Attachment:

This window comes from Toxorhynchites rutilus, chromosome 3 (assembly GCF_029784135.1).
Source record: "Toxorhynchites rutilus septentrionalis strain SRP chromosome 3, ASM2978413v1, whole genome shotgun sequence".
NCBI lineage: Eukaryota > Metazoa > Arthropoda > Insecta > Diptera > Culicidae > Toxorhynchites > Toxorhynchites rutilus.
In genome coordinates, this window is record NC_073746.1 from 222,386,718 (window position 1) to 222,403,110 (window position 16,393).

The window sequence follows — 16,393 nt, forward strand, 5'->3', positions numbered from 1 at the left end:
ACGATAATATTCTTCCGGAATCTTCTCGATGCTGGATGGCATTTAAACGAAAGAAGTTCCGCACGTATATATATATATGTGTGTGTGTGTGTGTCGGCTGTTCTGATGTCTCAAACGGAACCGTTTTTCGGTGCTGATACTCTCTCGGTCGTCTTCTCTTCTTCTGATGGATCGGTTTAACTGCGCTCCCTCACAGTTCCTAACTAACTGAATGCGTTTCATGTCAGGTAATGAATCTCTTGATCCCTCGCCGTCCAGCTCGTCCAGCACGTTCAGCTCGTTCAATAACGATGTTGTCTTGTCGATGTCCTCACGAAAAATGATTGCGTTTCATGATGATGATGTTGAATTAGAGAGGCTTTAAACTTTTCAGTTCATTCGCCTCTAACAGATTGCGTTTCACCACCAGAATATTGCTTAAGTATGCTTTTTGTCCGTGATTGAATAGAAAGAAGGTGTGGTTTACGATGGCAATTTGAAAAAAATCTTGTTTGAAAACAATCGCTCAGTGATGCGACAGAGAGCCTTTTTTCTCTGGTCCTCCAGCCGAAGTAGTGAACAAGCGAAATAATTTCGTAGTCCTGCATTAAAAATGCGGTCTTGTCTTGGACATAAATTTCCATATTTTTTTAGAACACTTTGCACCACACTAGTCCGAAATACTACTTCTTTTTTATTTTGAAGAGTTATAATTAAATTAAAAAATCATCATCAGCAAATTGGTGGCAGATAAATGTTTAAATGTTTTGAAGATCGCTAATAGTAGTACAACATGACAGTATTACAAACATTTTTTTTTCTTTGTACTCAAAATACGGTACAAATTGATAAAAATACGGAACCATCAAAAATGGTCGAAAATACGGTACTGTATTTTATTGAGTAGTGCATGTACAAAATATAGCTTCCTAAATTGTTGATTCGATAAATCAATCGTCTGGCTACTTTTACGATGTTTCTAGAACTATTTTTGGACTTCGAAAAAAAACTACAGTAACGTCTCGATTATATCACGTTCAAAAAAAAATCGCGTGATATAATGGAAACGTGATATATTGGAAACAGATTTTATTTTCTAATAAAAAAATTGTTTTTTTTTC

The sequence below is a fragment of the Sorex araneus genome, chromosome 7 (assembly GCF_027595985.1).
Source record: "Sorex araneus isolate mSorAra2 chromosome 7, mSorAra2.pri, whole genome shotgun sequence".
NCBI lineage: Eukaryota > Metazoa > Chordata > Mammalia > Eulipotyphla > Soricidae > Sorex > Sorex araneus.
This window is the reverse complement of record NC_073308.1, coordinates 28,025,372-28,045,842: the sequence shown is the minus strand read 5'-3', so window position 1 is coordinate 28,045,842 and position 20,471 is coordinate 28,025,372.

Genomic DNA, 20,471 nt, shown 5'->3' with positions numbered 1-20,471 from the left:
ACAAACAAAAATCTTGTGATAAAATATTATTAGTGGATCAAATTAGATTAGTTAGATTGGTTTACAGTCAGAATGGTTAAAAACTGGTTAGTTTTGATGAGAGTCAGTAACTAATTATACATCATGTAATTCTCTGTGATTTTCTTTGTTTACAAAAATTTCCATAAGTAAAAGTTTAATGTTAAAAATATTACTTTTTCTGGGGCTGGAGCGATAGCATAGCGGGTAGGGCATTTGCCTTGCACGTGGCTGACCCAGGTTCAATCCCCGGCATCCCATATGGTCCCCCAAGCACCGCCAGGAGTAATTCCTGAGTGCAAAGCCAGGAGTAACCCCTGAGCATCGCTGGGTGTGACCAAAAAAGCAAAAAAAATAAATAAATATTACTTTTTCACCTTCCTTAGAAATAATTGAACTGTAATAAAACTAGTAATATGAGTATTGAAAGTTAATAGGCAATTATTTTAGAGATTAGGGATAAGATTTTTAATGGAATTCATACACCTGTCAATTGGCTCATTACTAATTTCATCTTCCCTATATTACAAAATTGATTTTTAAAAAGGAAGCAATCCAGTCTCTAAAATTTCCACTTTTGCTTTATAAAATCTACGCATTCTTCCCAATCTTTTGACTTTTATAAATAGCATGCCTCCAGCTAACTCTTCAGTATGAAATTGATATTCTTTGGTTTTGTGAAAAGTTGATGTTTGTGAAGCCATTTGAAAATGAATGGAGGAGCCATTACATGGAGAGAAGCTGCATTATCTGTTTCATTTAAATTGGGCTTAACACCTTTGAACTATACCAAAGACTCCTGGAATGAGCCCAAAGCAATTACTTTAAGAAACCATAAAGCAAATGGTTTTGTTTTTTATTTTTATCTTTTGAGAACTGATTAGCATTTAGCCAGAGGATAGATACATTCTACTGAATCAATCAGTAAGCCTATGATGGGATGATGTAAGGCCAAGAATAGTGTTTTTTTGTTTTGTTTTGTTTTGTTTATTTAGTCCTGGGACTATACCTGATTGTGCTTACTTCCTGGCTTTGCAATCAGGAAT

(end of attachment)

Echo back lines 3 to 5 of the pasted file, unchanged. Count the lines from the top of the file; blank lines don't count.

NCBI lineage: Eukaryota > Metazoa > Arthropoda > Insecta > Diptera > Culicidae > Toxorhynchites > Toxorhynchites rutilus.
In genome coordinates, this window is record NC_073746.1 from 222,386,718 (window position 1) to 222,403,110 (window position 16,393).

The window sequence follows — 16,393 nt, forward strand, 5'->3', positions numbered from 1 at the left end: